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Virginia is about to become the next battleground for felon voter rights.

Win McNamee/Getty Images

On Friday, Governor Terry McAuliffe will announce an executive action that will restore the right to vote to more than 200,000 convicted felons who have served their time and completed parole. The move would complete the state’s transformation under McAuliffe from one of the least friendly states for felon voting rights to one of the most progressive.

The announcement will likely set up a big legal battle with Virginia’s Republican lawmakers who have long opposed any abatement of the state’s felon voter laws. In recent years Virginia has been one of the most coveted swing states, and an influx of 200,000 new voters—many of whom fall into demographics that have traditionally supported Democrats by wide margins—could give a boost to McAuliffe’s party.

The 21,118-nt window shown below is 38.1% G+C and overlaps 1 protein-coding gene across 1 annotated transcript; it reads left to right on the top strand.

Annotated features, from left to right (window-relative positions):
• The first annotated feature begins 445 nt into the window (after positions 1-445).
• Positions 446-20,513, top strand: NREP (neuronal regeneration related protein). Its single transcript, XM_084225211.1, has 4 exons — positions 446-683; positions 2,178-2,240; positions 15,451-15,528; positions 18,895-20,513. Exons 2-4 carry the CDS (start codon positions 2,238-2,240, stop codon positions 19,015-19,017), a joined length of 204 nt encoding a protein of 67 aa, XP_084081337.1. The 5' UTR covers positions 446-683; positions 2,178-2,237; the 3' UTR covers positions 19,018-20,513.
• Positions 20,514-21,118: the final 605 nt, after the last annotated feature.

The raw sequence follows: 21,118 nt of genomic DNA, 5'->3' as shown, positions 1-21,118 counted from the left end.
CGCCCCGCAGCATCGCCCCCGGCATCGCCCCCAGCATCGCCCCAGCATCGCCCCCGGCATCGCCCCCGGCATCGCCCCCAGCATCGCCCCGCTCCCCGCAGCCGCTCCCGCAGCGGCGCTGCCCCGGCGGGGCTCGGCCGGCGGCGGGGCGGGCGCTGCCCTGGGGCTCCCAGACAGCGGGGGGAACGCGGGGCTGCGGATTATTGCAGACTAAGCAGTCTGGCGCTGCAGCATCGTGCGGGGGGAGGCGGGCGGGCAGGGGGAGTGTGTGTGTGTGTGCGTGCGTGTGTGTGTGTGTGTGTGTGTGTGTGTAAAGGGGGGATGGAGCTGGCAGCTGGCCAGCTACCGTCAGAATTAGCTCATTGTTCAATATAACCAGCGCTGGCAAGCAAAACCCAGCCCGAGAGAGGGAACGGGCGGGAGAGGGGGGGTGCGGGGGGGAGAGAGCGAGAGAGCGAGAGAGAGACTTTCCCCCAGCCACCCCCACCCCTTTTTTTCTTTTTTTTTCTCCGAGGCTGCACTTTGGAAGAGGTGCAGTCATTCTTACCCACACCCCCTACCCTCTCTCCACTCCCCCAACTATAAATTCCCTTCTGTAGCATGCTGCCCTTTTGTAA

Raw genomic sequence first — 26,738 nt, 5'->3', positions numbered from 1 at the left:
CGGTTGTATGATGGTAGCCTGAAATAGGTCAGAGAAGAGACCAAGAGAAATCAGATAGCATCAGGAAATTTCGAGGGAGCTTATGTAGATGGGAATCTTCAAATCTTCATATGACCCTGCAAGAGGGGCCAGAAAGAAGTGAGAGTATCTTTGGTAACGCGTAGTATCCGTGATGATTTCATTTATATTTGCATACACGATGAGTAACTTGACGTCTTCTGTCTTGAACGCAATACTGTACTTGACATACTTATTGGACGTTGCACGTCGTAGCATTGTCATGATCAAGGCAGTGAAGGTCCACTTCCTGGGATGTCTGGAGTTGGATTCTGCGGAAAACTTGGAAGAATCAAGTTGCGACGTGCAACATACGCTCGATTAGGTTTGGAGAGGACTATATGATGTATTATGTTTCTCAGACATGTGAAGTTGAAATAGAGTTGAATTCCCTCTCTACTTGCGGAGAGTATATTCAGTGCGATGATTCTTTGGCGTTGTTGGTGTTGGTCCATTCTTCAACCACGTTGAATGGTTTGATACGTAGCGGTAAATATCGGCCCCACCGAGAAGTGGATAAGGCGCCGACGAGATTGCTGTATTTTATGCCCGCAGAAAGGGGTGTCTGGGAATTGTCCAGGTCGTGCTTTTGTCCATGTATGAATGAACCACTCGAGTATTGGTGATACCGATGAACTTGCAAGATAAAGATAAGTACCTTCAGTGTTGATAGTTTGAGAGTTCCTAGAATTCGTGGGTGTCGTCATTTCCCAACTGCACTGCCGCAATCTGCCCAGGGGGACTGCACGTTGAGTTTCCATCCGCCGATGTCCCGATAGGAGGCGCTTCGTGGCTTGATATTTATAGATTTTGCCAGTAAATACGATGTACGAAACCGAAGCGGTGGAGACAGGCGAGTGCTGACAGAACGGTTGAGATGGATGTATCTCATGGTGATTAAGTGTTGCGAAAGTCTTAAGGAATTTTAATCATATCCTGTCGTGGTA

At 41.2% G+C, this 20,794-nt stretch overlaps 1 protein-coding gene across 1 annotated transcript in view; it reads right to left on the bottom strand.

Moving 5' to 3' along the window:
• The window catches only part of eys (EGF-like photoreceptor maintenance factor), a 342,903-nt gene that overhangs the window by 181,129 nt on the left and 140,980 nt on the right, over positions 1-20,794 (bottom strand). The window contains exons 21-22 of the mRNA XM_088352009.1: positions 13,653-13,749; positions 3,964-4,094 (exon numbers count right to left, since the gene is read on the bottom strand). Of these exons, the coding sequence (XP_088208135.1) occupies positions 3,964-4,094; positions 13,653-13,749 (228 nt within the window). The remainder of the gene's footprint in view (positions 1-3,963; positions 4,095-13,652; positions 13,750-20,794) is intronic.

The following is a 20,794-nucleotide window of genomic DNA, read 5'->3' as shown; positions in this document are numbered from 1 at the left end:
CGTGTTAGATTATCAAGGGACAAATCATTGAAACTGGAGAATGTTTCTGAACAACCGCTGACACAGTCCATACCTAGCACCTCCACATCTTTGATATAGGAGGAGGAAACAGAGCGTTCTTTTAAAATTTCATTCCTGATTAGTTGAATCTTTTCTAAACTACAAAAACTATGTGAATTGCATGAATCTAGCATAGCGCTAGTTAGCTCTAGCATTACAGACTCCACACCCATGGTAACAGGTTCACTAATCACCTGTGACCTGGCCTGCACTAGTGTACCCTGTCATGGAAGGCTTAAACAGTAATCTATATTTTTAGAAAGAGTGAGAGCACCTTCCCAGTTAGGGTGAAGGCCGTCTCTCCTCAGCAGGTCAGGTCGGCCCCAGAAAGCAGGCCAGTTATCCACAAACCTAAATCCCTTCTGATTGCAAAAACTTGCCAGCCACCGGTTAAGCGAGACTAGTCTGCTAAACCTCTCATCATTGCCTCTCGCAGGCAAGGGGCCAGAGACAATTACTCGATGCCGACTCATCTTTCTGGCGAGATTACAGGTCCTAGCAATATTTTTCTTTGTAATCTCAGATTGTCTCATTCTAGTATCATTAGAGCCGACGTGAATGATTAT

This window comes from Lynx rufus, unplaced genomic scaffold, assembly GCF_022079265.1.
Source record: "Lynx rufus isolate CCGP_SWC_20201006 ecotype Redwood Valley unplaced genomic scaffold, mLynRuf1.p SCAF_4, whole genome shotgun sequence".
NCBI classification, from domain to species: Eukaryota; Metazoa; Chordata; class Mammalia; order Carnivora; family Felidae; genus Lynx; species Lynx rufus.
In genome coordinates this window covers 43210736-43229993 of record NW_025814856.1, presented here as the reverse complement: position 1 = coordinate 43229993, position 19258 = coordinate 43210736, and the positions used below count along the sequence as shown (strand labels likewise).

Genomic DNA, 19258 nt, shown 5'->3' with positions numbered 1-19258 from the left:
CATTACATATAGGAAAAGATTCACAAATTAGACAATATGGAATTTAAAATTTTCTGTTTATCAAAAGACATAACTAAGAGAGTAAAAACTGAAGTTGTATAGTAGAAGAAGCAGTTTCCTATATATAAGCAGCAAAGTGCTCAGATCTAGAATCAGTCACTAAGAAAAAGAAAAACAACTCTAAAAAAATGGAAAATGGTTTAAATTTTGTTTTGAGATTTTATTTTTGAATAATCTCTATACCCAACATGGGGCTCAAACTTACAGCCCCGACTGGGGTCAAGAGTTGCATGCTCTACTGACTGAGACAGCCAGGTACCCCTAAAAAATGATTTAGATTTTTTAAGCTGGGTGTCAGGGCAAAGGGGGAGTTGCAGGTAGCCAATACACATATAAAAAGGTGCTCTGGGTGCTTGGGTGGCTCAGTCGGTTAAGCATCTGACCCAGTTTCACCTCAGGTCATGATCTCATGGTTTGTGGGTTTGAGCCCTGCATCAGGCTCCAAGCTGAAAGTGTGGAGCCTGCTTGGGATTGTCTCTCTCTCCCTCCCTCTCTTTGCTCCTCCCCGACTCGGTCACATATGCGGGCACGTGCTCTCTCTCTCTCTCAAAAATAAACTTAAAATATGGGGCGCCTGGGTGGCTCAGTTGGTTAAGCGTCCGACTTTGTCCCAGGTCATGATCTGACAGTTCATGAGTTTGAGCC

Restrictive voting laws that target convicted felons have disproportionately affected minority and low-income voters, McAuliffe told The New York Times. Estimates by The Sentencing Project suggest that as many as one in five African-American voters in the state have been disenfranchised thanks to Virginia’s law.

Advocates for the restoration of felon voting rights argue that the restrictions imposed are often rooted in racism, like in Virginia where advocates of the original bill were quoted as saying that the law would “eliminate the darkey as a political factor.”